However, the number of railroad miles in active use decreased with our declining manufacturing base. By the early 1990s, about 700 miles of active line were left.

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This left about 300 miles for potential trail conversion. Thanks to new federal financing tools created at that time, a

golden age of trail development began,

and has yet to slow down.


Other factors contributed as well, including utility companies allowing trails within their corridors for no fee, and simply a general appreciation of their quality of life benefits. This latter factor has led many communities to invest in even more new miles of trail without federal assistance.


BENEFITS

Trails offer a tremendous number of benefits – both individually and collectively. These include:



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R E C R E A T I O N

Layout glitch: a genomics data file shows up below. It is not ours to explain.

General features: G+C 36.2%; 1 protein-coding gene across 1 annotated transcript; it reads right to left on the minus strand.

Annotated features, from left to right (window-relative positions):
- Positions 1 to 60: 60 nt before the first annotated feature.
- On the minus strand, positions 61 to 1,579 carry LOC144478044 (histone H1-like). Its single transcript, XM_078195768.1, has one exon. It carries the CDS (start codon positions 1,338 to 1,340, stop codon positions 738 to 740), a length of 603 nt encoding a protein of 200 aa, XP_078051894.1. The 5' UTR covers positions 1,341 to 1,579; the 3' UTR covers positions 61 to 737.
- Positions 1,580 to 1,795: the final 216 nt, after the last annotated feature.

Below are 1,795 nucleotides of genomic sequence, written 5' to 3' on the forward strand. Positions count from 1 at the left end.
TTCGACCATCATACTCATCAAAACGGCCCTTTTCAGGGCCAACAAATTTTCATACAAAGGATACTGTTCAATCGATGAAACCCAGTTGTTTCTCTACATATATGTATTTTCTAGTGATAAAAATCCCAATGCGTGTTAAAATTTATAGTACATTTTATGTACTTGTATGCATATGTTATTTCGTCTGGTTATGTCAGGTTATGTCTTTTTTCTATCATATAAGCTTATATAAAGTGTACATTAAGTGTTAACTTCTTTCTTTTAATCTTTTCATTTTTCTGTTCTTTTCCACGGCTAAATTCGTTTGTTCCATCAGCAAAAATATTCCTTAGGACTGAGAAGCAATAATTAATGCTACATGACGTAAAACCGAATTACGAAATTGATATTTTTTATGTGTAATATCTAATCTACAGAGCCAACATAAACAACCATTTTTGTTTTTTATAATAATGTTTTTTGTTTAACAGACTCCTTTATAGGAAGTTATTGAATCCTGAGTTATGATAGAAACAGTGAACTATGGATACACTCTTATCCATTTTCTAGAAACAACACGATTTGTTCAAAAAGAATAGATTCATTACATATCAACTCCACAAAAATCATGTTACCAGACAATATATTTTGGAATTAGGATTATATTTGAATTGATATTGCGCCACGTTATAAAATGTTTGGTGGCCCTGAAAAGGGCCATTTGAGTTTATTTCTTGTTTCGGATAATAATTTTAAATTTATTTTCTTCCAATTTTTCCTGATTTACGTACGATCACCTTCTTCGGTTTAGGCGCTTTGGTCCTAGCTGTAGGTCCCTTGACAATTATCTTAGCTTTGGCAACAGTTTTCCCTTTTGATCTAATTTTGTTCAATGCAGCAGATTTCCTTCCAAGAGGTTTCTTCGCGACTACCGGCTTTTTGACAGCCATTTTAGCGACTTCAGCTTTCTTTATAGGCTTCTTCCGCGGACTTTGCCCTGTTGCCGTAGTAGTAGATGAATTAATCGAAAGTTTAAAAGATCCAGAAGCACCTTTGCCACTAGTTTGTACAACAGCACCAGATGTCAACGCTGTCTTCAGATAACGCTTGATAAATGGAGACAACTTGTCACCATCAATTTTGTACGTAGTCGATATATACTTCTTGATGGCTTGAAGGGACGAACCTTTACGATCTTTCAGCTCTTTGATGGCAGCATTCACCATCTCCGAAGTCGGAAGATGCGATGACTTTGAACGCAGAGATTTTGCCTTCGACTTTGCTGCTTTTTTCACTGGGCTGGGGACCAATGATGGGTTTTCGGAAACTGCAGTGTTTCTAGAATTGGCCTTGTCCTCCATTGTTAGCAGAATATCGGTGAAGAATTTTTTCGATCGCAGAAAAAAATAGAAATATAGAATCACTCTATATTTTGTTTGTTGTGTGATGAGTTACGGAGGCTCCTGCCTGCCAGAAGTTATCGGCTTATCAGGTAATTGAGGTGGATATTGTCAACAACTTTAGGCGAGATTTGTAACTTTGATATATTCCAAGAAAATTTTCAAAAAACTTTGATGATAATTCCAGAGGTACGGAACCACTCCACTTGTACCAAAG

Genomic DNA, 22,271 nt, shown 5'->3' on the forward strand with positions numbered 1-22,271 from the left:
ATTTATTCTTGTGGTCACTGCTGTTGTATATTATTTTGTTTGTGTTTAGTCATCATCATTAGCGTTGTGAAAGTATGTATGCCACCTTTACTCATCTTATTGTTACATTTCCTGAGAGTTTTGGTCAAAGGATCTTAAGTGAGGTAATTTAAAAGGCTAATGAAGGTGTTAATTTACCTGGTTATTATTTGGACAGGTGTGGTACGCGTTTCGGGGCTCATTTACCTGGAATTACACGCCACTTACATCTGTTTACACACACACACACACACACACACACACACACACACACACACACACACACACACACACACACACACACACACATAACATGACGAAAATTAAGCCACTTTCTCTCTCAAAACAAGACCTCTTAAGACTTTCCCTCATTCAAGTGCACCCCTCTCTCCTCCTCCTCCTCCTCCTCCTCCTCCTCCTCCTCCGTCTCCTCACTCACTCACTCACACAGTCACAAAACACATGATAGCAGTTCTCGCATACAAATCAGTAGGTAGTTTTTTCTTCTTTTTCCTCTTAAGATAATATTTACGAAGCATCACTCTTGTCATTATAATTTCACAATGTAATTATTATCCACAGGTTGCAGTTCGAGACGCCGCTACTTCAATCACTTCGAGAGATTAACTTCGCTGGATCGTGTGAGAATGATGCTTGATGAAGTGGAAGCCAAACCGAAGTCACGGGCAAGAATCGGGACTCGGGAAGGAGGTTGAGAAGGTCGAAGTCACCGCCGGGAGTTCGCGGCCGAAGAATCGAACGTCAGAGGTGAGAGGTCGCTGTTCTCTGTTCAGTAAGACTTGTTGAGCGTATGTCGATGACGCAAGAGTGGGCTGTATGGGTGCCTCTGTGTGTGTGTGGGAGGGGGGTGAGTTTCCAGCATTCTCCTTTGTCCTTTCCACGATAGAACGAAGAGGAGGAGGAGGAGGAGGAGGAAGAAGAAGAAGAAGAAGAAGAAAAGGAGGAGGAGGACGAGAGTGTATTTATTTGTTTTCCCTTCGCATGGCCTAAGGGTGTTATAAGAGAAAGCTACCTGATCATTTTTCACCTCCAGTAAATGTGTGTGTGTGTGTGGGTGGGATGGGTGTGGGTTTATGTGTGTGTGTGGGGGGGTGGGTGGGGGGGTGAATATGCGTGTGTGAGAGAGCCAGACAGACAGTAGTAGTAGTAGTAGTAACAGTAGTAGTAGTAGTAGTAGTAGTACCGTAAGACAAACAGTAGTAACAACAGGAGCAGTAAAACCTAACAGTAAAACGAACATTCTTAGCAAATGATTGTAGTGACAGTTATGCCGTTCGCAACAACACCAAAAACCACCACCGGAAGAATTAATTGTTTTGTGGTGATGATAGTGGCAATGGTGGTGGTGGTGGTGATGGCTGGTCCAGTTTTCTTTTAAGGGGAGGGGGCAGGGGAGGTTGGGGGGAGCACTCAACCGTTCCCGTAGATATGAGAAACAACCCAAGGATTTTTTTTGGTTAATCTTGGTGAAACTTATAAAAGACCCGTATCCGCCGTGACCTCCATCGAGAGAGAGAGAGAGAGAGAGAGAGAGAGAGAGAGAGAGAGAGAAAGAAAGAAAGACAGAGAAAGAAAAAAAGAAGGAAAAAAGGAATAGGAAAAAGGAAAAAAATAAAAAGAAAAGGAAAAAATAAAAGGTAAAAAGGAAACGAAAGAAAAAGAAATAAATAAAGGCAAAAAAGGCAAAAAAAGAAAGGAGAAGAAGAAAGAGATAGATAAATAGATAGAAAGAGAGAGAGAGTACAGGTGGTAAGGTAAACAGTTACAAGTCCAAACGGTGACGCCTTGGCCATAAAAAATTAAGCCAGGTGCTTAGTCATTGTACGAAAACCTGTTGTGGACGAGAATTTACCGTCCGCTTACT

DATA ANALYSIS

NIRPC staff has undertaken the most significant collection of trail data to date for the Greenways+Blueways 2020 Plan. These findings represent a critical data set which in turn can be used by local officials and advocates alike to help maintain and plan trail routes.


This section details the major findings from these undertakings which occurred through surveys and trail counts. The

first part offers a general overview of the data collected, with findings of how the data fits with national trends to follow.


OVERVIEW

Public Surveys

Throughout 2015, NIRPC conducted two types of surveys gauging public interest on land and water trails. These were conducted online and in the field through intercepts (direct contact with trail users). The online survey included a number of questions regarding

conservation interest and park use, which

is detailed in the Conservation chapter.

Both NIRPC staff and members of South Shore Trails conducted the intercept surveys, and did so on a majority of existing routes. Obviously the more populated trails yielded results biased towards that route over lower-volume facilities. Even so there are number of consistent factors which emerged from the answers.